Limb position sense and sensorimotor performance under conditions of weightlessness

Bernhard Weber, Uwe Proske

Research output: Contribution to journalReview ArticleResearchpeer-review


This is a review of the current state of knowledge of the effects of weightlessness on human proprioception. Two aspects have been highlighted: the sense of limb position and performance in sensorimotor tasks. For the sense of position, an important consideration is that there probably exists more than one sense: one measured in a blindfolded, two-limb position matching task, the other, by pointing to the perceived position of a hidden limb. There is evidence that these two senses are supported by distinct central projection pathways. When assessing the effects of weightlessness this must be considered. Whether there is a role for vestibular influences on position sense during changes in gravitational forces is an issue for future experiments. A consideration that has proved helpful for the study of sensorimotor tasks under conditions of weightlessness is to examine the performance of subjects who have lost their proprioceptive senses, either congenitally, or later in life, as a result of disease. In weightlessness, normal subjects appear to have particular difficulties with feedback-controlled tasks. A major factor is the influence of vision on performance. In addition, the stress of working in a weightless environment leads to additional cognitive load, making the execution of even simple everyday tasks difficult.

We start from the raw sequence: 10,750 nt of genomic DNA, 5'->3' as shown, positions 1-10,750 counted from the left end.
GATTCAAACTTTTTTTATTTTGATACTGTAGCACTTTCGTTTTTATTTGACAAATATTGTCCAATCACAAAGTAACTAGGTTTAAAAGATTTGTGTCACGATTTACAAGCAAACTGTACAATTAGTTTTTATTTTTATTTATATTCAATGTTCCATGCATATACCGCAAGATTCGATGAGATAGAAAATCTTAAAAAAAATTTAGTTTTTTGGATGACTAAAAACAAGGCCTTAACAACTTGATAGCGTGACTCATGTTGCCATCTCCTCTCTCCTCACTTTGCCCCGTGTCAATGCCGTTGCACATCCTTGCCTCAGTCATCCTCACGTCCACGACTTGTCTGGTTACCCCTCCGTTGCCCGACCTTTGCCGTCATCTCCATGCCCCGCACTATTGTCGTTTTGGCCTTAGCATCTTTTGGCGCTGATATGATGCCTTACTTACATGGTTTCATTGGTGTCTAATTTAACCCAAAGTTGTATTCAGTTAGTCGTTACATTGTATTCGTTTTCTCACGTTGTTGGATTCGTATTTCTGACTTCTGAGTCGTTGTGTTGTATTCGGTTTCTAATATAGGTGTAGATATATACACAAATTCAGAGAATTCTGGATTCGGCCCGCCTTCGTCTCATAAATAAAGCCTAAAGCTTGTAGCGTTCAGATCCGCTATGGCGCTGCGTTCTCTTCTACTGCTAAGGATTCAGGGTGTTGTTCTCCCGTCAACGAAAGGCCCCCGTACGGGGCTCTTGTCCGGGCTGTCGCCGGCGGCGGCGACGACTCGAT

Original languageEnglish
Pages (from-to)63-69
Number of pages7
JournalLife Sciences in Space Research
Publication statusPublished - Feb 2022


  • Microgravity
  • Muscle spindle
  • Proprioception
  • Sense of position
  • Sensorimotor performance
  • Weightlessness

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